- Historic Sites
April/May 1979 | Volume 30, Issue 3
by John D. Unruh, Jr. University of Illinois Press Illustrations, tables, maps 565 pages, $20.00
The overland migration—that extraordinary journey to California and Oregon made by a quarter of a million Americans in the 1840’s and 1850’s—was “palpable suicide” or a trip “merry as a marriage bell,” depending on whom the emigrant consulted before setting forth. The truth, as we learn in this fascinating and definitive study, was somewhere in between. Unruh shows that the mortality rate on “the plains across” was probably not much higher than for those who stayed home. And disease was the main killer, not Indians. In fact, “many overlanders rarely saw an Indian during the entire trip.” On the other hand, the journey was grueling work, particularly for migrating urban dwellers who weren’t accustomed to hard physical labor.
Outfitters in the jump-off towns—notably Independence and St. Joseph, Missouri—vied for the emigrants’ trade. Groups could hire a “pilot” to guide them, or for two hundred dollars an individual emigrant could join a “passenger train.” The usual method of travel was by covered wagon, but some emigrants used pack animals, and one group successfully made the trip pushing wheelbarrows.
The overland migration spawned almost as many diarists as the Civil War, and Unruh has steeped himself in these rich contemporary sources. His fine book should be savored slowly.
by Diana Serra Cary Houghton Mifflin Company Photographs, 290 pages, $11.95
“A child star’s life expectancy was roughly equivalent to that of a dog,” Diana Gary says in this sad and intriguing book. As Baby Peggy, a top child star of the early 1920’s, her own heyday was even shorter than most; it ended when she was seven and shed her two front teeth. Weaving in her own story with those of other child stars, she writes swift, revealing biographies of the infant royalty that brought money pouring into Hollywood before World War II. She concludes that almost without exception, these children—and their parents, too—were severely traumatized by their unnatural, inverted roles.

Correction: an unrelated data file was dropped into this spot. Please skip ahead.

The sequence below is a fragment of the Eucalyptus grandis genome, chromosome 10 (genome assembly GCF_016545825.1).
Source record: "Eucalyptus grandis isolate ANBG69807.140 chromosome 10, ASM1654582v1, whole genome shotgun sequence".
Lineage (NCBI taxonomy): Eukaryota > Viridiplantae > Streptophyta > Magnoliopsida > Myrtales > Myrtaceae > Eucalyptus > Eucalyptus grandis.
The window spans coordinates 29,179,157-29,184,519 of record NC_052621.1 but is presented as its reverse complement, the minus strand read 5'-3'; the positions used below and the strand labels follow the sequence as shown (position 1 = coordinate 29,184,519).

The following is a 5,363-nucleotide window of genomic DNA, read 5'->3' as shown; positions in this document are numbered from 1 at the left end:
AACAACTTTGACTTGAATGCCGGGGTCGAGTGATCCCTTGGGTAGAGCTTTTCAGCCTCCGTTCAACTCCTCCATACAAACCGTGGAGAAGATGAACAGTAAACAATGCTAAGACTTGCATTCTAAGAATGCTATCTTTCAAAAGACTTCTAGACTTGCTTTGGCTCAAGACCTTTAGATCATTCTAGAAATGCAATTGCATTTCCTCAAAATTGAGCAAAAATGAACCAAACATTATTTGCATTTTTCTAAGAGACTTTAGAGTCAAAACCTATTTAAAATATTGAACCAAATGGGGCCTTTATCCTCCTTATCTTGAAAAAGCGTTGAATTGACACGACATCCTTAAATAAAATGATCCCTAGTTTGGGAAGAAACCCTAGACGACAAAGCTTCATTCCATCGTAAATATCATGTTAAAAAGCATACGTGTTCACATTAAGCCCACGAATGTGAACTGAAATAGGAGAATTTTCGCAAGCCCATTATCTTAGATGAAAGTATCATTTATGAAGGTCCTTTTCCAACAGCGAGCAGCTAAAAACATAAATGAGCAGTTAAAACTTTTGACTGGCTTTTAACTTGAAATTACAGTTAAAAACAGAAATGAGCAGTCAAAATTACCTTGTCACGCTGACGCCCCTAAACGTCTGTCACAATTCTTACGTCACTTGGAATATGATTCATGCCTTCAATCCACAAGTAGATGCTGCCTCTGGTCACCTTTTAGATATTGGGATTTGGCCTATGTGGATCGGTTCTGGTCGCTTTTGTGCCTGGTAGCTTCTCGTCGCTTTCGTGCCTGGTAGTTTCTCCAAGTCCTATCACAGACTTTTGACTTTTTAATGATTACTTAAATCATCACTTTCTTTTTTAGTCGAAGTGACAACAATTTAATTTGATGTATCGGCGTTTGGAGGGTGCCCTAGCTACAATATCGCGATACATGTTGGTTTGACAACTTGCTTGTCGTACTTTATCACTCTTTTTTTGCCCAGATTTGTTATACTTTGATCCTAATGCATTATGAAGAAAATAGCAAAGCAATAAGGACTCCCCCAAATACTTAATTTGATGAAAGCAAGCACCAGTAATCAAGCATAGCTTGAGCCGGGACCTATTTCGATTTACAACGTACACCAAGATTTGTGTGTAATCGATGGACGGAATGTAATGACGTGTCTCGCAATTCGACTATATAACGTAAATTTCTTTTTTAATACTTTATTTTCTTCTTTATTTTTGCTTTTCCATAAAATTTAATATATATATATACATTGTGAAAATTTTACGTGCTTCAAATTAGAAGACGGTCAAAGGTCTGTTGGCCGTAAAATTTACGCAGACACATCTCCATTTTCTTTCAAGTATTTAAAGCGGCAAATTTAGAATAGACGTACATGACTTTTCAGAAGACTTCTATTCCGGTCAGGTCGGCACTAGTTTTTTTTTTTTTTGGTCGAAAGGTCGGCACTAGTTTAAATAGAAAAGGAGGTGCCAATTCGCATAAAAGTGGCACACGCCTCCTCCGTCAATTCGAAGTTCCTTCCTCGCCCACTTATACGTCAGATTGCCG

by Virginia Bergman Peters The Shoe String Press Maps, illustrations 319 pages, $22.50
With impressive scholarship, this low-key book relates one of the most disgraceful episodes in the long history of our subjugation of the Indians. Off and on from 1810 to 1858, the United States Army fought the Florida Indians—a mixed population, mostly Creeks, that whites lumped together under the name of Seminoles—and a few hundred Negroes who lived among them. The government, stubbornly citing “national honor,” rejected any compromise. By the end of the wars, fifteen hundred American soldiers had been killed, and more than $30,000,000 had been spent to remove six thousand people to Arkansas.
The usual arguments about “civilizing” the Indians were particularly hollow in this case, as the Seminoles were already accomplished farmers. But the fact that blacks—both freemen and runaways—lived amicably among the Indians, accepted both as warriors and friends, was intolerable to neighboring Georgian slave owners, who stirred up friction whenever the miserable war simmered down. Treaties were broken and native leaders were seized when they came in under flags of truce to negotiate new ones. As this poignant book makes clear, the Seminoles were “guilty of one basic crime. They were in the way.”
by Tom Shachtman G. P. Putnam’s Sons 336 pages, $10.95
“A sad day, a foolish day, a day of … cupidity … of pain.” This was October 24,1929, which is detailed hour by hour in this illuminating story of the first shocking day of the stock market crash—half a century ago this year. The author deftly combines accounts of powerful men manipulating money, of the chaotic scene on the floor of the Stock Exchange, and of the bewilderment of small speculators. One bitter, ruined investor committed suicide, willing “his body to science, his soul to Andrew Mellon, and his sympathy to his creditors.”